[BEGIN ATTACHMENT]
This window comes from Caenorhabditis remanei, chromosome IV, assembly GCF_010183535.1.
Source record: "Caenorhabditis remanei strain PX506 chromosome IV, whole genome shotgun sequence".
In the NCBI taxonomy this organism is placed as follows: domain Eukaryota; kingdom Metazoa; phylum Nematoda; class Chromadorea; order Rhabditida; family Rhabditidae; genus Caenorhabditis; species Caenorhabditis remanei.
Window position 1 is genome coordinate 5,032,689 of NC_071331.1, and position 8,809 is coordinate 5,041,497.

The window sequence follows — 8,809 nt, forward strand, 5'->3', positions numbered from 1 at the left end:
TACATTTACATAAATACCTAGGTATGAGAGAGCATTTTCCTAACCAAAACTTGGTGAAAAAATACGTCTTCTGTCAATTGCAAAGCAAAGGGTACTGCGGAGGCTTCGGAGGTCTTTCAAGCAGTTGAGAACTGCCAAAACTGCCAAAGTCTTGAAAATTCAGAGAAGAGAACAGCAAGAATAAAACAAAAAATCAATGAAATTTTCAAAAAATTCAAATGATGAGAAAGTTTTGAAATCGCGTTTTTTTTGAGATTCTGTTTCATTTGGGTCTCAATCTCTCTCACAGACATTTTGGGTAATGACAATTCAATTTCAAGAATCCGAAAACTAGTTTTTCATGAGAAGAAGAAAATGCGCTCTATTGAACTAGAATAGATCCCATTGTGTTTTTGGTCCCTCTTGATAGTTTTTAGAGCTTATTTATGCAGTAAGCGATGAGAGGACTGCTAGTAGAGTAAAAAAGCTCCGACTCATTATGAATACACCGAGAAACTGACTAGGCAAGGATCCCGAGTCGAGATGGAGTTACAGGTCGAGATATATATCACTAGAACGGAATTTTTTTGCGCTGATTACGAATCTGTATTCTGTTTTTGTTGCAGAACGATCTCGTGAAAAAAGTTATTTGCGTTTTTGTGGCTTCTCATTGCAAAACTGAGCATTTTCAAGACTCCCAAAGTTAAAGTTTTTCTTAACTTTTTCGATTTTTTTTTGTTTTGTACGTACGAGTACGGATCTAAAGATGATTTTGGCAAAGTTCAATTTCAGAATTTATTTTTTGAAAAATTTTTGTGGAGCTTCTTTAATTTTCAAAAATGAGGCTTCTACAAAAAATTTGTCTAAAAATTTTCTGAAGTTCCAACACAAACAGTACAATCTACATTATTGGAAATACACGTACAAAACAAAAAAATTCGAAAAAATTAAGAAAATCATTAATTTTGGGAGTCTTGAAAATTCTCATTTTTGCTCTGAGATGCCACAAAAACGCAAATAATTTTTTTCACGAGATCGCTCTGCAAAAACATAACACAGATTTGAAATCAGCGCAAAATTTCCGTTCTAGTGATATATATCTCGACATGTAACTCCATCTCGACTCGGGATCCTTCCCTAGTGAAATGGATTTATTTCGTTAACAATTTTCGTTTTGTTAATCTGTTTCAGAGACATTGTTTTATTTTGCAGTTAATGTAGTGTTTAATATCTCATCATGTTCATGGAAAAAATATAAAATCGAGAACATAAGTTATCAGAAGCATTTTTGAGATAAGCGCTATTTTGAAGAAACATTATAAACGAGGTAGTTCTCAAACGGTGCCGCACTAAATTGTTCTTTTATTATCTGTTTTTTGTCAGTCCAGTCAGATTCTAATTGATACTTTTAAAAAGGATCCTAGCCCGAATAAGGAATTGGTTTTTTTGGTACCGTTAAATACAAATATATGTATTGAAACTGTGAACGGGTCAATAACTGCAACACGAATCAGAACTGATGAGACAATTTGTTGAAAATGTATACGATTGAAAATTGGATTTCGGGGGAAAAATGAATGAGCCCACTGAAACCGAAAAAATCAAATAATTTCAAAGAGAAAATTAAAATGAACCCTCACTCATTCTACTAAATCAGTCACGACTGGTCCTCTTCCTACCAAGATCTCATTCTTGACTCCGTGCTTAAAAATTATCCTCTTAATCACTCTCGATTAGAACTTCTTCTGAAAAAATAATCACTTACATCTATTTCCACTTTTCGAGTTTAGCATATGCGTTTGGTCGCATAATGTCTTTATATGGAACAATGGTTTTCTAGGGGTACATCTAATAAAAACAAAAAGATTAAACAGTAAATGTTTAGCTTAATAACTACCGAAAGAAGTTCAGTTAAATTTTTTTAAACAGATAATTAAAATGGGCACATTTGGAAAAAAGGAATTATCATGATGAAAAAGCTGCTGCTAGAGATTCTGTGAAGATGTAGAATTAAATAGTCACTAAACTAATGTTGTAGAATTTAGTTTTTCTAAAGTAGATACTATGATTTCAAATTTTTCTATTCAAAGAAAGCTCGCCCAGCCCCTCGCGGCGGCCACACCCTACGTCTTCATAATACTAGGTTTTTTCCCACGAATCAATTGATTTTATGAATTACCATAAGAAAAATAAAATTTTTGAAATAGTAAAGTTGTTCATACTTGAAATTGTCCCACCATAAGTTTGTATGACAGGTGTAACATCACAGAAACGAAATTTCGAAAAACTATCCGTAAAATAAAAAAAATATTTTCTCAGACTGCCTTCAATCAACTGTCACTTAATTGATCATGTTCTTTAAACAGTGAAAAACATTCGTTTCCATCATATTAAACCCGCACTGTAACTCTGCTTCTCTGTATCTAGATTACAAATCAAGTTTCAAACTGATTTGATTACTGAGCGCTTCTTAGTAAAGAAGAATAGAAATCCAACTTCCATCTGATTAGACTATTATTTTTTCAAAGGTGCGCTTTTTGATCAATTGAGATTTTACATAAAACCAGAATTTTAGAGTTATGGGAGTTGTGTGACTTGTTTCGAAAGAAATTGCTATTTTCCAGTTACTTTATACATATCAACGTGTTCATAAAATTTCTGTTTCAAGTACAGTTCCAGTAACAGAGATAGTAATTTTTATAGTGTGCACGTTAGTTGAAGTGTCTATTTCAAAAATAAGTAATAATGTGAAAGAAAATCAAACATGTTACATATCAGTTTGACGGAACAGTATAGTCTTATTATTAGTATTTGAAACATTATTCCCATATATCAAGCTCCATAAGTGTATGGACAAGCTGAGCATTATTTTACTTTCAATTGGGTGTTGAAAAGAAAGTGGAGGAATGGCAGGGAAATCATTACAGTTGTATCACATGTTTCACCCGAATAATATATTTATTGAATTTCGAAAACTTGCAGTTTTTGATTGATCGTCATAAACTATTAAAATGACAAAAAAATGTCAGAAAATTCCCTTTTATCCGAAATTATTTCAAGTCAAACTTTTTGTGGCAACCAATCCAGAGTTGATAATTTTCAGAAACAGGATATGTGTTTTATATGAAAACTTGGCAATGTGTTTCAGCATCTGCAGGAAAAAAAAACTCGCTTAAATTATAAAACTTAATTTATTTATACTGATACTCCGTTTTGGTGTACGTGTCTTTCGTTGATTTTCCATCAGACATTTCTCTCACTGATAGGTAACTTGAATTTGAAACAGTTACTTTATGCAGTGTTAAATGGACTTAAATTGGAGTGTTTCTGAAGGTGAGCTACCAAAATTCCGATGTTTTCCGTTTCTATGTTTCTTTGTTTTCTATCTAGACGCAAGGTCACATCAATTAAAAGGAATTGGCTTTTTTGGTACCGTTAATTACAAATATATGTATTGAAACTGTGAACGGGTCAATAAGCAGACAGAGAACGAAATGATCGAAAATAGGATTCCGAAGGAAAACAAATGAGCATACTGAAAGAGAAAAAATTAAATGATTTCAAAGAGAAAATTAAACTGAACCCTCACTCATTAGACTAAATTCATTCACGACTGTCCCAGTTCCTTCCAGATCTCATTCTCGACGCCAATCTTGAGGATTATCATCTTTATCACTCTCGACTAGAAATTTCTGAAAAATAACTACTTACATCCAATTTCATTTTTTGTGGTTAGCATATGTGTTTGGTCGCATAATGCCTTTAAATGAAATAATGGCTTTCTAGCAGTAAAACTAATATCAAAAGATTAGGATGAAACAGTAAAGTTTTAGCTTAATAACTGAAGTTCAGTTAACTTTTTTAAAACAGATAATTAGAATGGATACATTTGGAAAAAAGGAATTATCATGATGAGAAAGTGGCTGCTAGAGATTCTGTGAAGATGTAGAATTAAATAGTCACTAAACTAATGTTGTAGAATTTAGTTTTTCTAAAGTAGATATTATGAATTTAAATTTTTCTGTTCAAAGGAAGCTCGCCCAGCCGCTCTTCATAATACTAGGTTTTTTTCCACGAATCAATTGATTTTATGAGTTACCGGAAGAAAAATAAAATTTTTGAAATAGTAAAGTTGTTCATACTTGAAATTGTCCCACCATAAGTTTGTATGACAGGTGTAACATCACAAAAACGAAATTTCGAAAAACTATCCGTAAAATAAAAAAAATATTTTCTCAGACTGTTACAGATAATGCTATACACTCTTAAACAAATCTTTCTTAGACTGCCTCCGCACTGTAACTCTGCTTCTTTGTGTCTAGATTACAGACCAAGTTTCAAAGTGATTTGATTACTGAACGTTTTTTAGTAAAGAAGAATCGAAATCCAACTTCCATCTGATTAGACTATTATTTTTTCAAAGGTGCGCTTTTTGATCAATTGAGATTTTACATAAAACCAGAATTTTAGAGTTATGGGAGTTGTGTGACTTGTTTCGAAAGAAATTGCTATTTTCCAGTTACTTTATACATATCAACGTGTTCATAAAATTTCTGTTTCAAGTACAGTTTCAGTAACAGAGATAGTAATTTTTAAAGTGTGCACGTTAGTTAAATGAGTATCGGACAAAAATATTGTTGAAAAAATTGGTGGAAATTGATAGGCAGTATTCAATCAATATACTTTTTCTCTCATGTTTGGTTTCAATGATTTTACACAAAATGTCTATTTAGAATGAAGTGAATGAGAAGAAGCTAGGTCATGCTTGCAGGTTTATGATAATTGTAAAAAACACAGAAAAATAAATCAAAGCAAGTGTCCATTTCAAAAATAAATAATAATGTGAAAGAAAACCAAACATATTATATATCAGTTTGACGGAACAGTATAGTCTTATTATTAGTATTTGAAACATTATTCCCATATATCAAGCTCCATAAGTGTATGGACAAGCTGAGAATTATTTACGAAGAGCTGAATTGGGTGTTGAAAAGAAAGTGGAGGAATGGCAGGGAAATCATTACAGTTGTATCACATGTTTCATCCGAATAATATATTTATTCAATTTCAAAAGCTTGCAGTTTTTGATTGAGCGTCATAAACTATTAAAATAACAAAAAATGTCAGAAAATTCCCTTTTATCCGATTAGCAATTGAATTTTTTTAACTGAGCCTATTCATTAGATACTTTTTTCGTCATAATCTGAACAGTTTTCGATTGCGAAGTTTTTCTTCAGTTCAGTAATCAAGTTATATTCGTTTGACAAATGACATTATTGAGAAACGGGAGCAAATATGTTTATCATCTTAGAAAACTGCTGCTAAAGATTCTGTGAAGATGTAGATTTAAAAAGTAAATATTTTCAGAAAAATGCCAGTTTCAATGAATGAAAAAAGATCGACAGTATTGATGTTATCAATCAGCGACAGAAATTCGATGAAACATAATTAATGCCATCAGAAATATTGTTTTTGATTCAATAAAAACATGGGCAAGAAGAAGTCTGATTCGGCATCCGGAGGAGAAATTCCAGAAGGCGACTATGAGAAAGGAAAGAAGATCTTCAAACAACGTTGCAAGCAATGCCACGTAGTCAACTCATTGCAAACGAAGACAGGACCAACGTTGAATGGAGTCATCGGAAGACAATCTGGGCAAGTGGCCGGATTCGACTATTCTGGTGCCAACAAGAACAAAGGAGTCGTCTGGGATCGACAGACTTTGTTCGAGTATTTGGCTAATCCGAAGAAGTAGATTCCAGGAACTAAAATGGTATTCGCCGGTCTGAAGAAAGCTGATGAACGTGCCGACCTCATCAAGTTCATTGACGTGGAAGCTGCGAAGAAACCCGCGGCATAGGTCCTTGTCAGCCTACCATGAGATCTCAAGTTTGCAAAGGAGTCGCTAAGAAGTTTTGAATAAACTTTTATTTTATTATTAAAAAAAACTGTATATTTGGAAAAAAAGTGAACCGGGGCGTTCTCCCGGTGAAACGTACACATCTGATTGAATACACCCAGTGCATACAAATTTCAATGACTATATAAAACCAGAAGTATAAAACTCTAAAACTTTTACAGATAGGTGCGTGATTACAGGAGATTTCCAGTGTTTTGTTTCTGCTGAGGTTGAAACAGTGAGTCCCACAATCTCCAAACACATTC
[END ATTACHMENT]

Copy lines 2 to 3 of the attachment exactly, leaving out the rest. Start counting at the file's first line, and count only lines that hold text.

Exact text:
Source record: "Caenorhabditis remanei strain PX506 chromosome IV, whole genome shotgun sequence".
In the NCBI taxonomy this organism is placed as follows: domain Eukaryota; kingdom Metazoa; phylum Nematoda; class Chromadorea; order Rhabditida; family Rhabditidae; genus Caenorhabditis; species Caenorhabditis remanei.